William's family originated from the Carlisle area. He had been born there, although Regimental records note his place of birth as Edgeley. The family had moved to Stockport in the mid 1880s. The 1901 Census shows that he was the oldest of seven children. His brother and sisters were Charles (4), George (6), James (9), Elizabeth (11), Margaret (15), Roland (15). Their mother, Janet, was then aged 44. Their father, John, had died between December 1900 and February 1901, aged 44.
The Census records William, then aged 17, working as Leather Dyer in the local hatmaking industry. It would seem, from his army service number, that he left this job and joined the army as a regular soldier. He was probably still serving when war was declared in August 1914 (although he may have been a reservist who was recalled).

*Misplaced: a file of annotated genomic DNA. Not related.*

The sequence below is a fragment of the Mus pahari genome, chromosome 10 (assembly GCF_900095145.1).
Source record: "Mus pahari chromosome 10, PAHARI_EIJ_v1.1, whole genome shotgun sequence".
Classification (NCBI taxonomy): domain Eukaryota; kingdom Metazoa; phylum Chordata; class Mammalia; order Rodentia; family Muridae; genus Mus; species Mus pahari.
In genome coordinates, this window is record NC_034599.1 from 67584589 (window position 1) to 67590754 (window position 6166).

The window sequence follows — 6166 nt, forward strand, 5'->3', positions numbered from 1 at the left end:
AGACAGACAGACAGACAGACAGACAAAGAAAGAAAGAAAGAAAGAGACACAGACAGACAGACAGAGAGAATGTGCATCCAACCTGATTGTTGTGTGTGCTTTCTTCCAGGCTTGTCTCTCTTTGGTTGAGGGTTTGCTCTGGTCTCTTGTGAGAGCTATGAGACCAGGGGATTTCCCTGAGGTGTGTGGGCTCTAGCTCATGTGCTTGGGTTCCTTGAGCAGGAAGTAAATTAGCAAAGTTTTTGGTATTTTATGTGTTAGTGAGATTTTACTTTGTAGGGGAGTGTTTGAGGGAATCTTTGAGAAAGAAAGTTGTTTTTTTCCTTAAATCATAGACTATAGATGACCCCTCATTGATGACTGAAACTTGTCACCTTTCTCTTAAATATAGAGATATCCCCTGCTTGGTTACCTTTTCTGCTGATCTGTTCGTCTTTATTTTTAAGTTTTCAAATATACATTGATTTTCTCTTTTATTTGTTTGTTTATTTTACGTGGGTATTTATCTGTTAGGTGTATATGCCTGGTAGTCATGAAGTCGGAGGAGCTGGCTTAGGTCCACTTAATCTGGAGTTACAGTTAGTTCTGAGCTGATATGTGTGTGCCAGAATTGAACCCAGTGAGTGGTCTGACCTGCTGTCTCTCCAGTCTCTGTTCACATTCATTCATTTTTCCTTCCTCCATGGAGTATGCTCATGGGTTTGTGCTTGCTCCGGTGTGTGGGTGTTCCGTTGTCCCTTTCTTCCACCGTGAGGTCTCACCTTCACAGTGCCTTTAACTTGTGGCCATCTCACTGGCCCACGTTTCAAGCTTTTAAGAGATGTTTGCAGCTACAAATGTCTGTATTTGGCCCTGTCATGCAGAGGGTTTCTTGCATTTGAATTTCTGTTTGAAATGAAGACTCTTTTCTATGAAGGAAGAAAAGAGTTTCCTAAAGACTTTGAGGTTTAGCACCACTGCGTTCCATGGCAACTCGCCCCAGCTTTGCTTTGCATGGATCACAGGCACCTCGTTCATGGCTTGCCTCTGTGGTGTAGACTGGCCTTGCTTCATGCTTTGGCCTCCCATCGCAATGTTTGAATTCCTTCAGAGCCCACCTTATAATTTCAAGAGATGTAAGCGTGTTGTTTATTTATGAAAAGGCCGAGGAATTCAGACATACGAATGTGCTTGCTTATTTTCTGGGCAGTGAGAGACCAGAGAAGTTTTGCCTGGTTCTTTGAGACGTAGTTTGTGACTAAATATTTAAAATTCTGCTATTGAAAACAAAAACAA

On 31 May, the Cheshires were at positions near Dormy House, Zillebeke (approximately two kilometres south east of Ypres (now Ieper). The Battalion's War Diary makes no mention of casualties for the day. It does note that the unit's Commanding Officer "visited all the trenches and that "B" Company relieved "C" Company in Rifle Pits. "C" Company sends two platoons to "51 dugouts" and two platoons to new position in Maple Wood". William has no known grave, possibly suggesting he was killed by a direct hit from an artillery shell.
Nearly two years later, William's parents would receive more bad news. Charlie McClellan was killed in action on 10 February 1917. A letter from his officer suggests that a third brother was also serving.